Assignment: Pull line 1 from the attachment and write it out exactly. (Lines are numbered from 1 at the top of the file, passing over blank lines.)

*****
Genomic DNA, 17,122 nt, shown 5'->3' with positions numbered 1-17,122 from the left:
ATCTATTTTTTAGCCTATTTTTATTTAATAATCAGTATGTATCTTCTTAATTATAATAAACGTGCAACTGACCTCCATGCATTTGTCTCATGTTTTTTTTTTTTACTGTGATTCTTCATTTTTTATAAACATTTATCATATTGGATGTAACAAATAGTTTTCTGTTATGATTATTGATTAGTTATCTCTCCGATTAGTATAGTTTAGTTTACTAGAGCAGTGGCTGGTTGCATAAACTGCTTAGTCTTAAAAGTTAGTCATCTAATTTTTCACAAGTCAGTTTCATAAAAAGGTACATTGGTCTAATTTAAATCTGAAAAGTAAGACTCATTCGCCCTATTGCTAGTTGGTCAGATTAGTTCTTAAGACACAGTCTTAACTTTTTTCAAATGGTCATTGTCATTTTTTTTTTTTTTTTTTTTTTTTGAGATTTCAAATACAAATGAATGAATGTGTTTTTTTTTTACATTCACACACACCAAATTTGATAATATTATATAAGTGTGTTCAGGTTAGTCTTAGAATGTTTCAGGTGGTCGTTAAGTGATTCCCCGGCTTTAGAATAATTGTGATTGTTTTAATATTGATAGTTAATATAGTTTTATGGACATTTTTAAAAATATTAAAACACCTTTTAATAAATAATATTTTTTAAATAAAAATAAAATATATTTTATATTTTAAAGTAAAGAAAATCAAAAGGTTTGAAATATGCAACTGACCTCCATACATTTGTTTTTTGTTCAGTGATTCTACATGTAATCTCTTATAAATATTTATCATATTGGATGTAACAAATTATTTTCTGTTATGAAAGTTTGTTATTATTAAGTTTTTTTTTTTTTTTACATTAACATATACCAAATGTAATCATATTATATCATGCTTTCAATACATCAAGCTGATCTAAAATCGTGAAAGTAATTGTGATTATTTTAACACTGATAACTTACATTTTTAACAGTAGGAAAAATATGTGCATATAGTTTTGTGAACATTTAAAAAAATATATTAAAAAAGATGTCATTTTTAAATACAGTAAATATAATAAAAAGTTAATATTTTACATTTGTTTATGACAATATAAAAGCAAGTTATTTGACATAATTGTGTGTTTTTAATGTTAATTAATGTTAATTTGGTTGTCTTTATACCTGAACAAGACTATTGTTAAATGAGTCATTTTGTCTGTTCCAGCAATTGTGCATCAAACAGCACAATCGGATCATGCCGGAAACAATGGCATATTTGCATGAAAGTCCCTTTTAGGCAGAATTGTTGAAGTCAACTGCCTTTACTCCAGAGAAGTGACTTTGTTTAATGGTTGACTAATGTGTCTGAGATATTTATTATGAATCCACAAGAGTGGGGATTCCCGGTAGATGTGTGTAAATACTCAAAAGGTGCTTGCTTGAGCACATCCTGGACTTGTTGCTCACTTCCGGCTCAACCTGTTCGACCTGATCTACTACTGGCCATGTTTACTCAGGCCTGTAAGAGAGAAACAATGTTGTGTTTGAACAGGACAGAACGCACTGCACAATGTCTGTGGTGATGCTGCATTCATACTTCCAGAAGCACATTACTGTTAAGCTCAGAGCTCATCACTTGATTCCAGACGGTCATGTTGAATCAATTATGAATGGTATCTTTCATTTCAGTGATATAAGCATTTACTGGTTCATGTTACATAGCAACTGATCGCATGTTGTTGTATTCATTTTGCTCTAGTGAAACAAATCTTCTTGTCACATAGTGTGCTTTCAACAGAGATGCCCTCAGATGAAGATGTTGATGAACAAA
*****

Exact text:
Genomic DNA, 17,122 nt, shown 5'->3' with positions numbered 1-17,122 from the left: